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Given a relative noise level $\sigma$, we seek the velocity function v and the data perturbation of root mean square relative size at most $\sigma$ which together yield the flattest image gather. Transformation of this idea into an implementable algorithm requires definition of operators, functions, and optimization methods. This section gives a sketch of these mathematical details.

The forward map F[v] is a linear operator depending on a velocity function v. The velocity function depends on all or part of the subsurface coordinates; the examples presented below use depth-dependent velocity. F[v] is a prestack forward modeling operator; it takes an image volume or bin-dependent reflectivity as input, and outputs a seismic data volume. In the examples presented below, the data will be a common midpoint gather, each bin will contain a single trace, and the bin parameter is offset. Thus the input reflectivity also has the appearance of a common midpoint gather, and can be identified with the image gather in this setting.

The inverse map G[v] is an approximate inverse to F[v]. That is, if data d and reflectivity r satisfy d=F[v]r, then $r 
\simeq G[v]d$. For multioffset data and multidimensional models, Beylkin (1985) showed how to build such operators as weighted diffraction sums. For layered modeling, G[v] is essentially moveout correction, after compensation for amplitude and wavelet deconvolution; F[v] inverts these steps.

Differential semblance measures nonflatness by comparing neighboring image bins. That is, if the image is r = G[v]d, and the bin index is i, then the differential semblance is the mean square power of $(Dr)_i = {\rm
const.}\,\times\,(r_{i+1}-r_i)$. A convenient notation for root mean square of a field, say r, is $\Vert r\Vert$. The dot product of two fields (viewed as vectors of samples), say r1 and r2, is <r1,r2>. Thus $\Vert r\Vert^2=<r,r\gt$. The basic (``raw'') semblance operator is W[v] = F[v]DG[v]. The application of the modeling operator F[v] after formation of the bin difference makes the power of the output independent of amplitude, up to an error which decays with increasing signal frequency. [This trick was discovered by Hua Song Song (1994)]. Since the data is differenced in formation of W[v]d, we bring its high frequency content back into consistency with that of the data via a smoothing operator H of order -2 (k-2 filter).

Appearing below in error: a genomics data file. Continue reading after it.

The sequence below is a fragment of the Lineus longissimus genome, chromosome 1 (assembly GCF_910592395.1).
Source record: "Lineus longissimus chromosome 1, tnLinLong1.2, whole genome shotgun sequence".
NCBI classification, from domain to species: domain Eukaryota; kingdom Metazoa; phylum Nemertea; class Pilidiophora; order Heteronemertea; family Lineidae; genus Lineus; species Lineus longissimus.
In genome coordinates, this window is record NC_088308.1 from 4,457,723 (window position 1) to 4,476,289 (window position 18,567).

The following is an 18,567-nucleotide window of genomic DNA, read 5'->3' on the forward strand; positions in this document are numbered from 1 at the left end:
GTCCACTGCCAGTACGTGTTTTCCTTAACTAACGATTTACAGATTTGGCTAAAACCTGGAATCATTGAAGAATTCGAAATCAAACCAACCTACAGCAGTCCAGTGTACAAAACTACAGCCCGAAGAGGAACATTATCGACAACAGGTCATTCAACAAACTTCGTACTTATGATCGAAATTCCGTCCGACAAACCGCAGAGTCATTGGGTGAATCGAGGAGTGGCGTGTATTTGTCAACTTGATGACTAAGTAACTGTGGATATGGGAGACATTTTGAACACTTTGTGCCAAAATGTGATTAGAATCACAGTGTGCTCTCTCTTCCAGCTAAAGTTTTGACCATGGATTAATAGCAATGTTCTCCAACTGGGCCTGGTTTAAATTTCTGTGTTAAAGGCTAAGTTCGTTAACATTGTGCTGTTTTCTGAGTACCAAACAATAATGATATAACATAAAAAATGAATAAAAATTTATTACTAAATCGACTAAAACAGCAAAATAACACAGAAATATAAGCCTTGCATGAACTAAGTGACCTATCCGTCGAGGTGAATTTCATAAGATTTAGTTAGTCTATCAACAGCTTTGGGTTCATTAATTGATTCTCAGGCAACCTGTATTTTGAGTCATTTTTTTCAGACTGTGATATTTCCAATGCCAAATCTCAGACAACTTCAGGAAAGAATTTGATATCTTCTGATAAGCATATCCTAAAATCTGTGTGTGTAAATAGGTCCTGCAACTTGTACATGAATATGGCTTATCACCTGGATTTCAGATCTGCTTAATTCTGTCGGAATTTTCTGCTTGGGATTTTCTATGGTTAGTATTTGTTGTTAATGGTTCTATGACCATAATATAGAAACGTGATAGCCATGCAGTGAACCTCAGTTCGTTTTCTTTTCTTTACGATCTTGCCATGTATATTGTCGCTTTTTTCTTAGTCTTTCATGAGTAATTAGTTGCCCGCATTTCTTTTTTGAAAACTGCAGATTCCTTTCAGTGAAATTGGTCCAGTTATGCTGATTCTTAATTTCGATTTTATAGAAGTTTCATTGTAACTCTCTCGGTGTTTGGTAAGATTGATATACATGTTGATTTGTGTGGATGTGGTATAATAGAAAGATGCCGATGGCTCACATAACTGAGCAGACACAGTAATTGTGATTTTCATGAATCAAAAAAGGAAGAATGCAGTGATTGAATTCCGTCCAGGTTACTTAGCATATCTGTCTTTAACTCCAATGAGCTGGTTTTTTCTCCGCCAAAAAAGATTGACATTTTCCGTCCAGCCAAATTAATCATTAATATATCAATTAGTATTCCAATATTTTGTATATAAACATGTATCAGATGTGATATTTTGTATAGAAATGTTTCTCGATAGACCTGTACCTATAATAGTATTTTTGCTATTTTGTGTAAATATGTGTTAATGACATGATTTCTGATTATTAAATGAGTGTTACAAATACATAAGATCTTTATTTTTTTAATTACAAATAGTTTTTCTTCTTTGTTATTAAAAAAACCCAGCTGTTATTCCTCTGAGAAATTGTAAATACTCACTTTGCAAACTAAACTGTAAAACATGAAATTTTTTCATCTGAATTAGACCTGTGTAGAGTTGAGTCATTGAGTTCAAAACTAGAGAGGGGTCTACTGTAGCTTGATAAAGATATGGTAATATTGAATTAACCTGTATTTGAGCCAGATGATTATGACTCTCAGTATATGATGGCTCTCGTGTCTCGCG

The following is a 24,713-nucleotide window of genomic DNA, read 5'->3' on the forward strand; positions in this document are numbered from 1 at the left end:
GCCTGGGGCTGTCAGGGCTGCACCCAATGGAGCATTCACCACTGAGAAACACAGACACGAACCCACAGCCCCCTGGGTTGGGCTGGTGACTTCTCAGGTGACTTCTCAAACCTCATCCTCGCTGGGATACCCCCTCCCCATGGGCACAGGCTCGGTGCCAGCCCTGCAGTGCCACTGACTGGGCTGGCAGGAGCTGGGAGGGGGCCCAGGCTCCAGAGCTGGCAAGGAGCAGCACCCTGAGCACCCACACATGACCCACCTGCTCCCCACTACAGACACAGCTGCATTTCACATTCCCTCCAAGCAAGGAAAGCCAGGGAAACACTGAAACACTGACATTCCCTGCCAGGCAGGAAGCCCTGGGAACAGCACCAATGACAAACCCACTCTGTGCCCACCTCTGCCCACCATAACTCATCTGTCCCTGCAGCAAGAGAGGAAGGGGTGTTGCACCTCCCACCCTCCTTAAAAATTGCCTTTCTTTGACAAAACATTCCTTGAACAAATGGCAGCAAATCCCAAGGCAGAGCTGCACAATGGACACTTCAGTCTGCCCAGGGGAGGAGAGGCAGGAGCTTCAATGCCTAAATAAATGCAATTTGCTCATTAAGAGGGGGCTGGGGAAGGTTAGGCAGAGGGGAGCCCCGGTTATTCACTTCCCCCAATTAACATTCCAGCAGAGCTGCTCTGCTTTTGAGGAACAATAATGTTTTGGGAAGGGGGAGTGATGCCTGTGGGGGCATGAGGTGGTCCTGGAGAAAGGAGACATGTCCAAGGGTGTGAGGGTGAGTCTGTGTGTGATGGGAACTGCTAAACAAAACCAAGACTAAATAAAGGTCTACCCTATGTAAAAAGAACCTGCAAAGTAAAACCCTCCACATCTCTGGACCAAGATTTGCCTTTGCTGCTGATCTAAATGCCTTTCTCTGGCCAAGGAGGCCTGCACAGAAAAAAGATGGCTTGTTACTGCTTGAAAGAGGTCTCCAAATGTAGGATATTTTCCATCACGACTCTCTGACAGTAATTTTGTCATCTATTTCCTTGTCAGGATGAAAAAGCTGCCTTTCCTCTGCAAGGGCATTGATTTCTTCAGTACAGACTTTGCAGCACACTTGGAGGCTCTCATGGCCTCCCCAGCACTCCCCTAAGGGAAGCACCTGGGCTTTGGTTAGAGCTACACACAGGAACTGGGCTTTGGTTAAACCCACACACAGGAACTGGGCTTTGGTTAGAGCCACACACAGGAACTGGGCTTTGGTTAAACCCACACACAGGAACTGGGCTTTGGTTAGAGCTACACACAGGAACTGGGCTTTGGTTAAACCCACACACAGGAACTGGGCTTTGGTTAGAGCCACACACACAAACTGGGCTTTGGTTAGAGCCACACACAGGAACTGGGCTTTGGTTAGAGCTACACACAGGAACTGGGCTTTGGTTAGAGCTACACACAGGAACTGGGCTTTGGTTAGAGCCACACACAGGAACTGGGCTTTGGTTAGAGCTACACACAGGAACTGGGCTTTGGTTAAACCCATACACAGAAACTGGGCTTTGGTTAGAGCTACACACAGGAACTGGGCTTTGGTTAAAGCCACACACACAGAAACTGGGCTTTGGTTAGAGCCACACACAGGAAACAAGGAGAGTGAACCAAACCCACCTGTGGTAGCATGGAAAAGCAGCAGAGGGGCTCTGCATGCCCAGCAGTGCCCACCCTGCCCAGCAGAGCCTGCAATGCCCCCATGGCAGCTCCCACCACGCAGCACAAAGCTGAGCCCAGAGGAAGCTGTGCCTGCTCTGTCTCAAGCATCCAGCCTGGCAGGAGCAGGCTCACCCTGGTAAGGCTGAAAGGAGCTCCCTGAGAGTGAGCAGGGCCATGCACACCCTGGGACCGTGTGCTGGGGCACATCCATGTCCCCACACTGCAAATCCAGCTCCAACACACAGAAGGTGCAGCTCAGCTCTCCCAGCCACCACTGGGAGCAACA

The dual regularization objective function $J_{\sigma}$ is then

J_{\sigma}[v;d] = {\rm min}_r \,\frac{1}{2}<W[v]r, H W[v]r\gt 
\,\,{\rm subj} \,\Vert r-d\Vert \le \sigma \end{displaymath}

Note that the differential semblance objective explored in the above cited references is the special case of this one with $\sigma=0$. In general, a Lagrange multiplier $\lambda$ exists for which the solution r satsifies the normal and secular equations:

W[v]^THW[v] r + \lambda (r-d) = 0,\,\,\Vert r-d\Vert=\sigma\end{displaymath}

These two equations together determine $\lambda=\lambda[v;\sigma]$ and $r=r[v;\sigma]$. Thus $J_{\sigma}$ is

J_{\sigma}[v;d] = \frac{1}{2}<W[v]r[v;\sigma],HW[v]r[v;\sigma]\gt\end{displaymath}

First order perturbation with respect to v, $v \rightarrow v + \delta v$,gives

\delta J_{\sigma}[v;d] = 
<W[v]r[v;\sigma],H \delta W[v] r[v;\sigma]\gt\end{displaymath}

after simplifications due to the normal and secular equations. From this expression follows a formula for the gradient of $J_{\sigma}$ in terms of the first order perturbation of W[v] and its adjoint operator, which may in turn be expressed as products of the operators F[v],D, and G[v], their first order perturbations, and the adjoints of these.

Besides accurate numerical implementations of the operators described above, we require methods for solving the system of normal and secular equations. For the latter, we use the Moré-Hebden algorithm Björk (1997) with the linear systems occuring in this method solved approximately by conjugate gradient iteration. The best estimate of v results from gradient-based optimization (a quasi-Newton method) applied to $J_{\sigma}$. In the experiments reported here, we have used the Limited Memory Broyden-Fletcher-Goldfarb-Shanno method as developed in Nocedal (1980).

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